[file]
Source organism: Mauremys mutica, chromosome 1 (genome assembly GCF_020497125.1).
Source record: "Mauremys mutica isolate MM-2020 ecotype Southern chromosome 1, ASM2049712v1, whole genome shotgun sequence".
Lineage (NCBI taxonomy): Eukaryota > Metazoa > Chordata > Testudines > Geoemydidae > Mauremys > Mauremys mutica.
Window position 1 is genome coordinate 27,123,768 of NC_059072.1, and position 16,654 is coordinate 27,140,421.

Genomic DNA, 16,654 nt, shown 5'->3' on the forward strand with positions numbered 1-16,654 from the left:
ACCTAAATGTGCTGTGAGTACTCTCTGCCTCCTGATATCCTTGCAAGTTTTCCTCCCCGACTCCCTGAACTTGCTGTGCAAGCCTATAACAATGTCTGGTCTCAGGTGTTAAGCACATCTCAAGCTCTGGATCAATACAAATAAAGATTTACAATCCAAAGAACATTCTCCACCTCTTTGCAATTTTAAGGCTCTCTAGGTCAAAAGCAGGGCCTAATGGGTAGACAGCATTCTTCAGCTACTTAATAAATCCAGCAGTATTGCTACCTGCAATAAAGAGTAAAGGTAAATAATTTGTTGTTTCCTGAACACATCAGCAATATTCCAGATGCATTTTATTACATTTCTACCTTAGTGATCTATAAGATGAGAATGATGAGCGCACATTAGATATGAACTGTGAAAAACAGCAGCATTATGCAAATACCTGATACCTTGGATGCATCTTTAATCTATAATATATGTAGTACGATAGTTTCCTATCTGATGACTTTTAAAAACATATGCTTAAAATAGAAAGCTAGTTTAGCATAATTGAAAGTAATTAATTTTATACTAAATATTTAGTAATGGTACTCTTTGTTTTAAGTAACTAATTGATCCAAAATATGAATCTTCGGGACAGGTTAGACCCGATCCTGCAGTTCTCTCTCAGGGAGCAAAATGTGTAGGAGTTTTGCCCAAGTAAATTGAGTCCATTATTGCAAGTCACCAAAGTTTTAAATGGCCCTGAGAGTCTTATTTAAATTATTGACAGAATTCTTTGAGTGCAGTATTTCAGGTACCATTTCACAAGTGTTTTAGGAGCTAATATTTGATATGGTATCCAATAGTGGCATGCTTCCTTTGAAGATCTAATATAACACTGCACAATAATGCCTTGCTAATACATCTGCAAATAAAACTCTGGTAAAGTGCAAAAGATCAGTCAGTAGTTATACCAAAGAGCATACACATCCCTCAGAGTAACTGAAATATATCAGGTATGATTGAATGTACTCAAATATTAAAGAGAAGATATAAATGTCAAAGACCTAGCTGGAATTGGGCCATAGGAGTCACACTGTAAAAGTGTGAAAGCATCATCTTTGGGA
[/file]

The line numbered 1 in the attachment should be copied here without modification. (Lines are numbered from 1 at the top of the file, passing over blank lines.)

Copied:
Source organism: Mauremys mutica, chromosome 1 (genome assembly GCF_020497125.1).